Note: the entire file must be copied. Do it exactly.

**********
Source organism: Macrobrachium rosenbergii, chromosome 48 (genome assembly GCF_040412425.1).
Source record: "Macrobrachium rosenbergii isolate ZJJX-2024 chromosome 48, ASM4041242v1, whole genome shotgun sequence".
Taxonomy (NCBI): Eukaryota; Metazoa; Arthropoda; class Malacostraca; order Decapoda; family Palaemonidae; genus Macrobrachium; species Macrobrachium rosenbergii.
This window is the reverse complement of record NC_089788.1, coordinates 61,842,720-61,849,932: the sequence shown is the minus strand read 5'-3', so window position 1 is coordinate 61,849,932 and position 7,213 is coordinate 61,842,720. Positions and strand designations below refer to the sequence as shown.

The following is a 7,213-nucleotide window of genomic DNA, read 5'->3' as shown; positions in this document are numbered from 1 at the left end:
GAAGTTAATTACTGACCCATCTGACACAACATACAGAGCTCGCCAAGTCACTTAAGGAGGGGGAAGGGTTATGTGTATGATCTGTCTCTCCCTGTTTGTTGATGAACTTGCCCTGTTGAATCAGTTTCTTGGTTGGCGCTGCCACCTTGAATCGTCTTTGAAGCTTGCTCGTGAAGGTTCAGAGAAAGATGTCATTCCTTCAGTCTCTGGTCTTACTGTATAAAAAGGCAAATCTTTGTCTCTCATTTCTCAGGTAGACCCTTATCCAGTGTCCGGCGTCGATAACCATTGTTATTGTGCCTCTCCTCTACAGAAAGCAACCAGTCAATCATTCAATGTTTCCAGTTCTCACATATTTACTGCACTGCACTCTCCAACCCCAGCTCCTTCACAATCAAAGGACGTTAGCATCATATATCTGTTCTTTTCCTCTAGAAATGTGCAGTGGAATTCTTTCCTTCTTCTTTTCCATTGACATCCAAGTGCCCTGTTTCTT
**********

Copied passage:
Source organism: Macrobrachium rosenbergii, chromosome 48 (genome assembly GCF_040412425.1).
Source record: "Macrobrachium rosenbergii isolate ZJJX-2024 chromosome 48, ASM4041242v1, whole genome shotgun sequence".
Taxonomy (NCBI): Eukaryota; Metazoa; Arthropoda; class Malacostraca; order Decapoda; family Palaemonidae; genus Macrobrachium; species Macrobrachium rosenbergii.
This window is the reverse complement of record NC_089788.1, coordinates 61,842,720-61,849,932: the sequence shown is the minus strand read 5'-3', so window position 1 is coordinate 61,849,932 and position 7,213 is coordinate 61,842,720. Positions and strand designations below refer to the sequence as shown.

The following is a 7,213-nucleotide window of genomic DNA, read 5'->3' as shown; positions in this document are numbered from 1 at the left end:
GAAGTTAATTACTGACCCATCTGACACAACATACAGAGCTCGCCAAGTCACTTAAGGAGGGGGAAGGGTTATGTGTATGATCTGTCTCTCCCTGTTTGTTGATGAACTTGCCCTGTTGAATCAGTTTCTTGGTTGGCGCTGCCACCTTGAATCGTCTTTGAAGCTTGCTCGTGAAGGTTCAGAGAAAGATGTCATTCCTTCAGTCTCTGGTCTTACTGTATAAAAAGGCAAATCTTTGTCTCTCATTTCTCAGGTAGACCCTTATCCAGTGTCCGGCGTCGATAACCATTGTTATTGTGCCTCTCCTCTACAGAAAGCAACCAGTCAATCATTCAATGTTTCCAGTTCTCACATATTTACTGCACTGCACTCTCCAACCCCAGCTCCTTCACAATCAAAGGACGTTAGCATCATATATCTGTTCTTTTCCTCTAGAAATGTGCAGTGGAATTCTTTCCTTCTTCTTTTCCATTGACATCCAAGTGCCCTGTTTCTT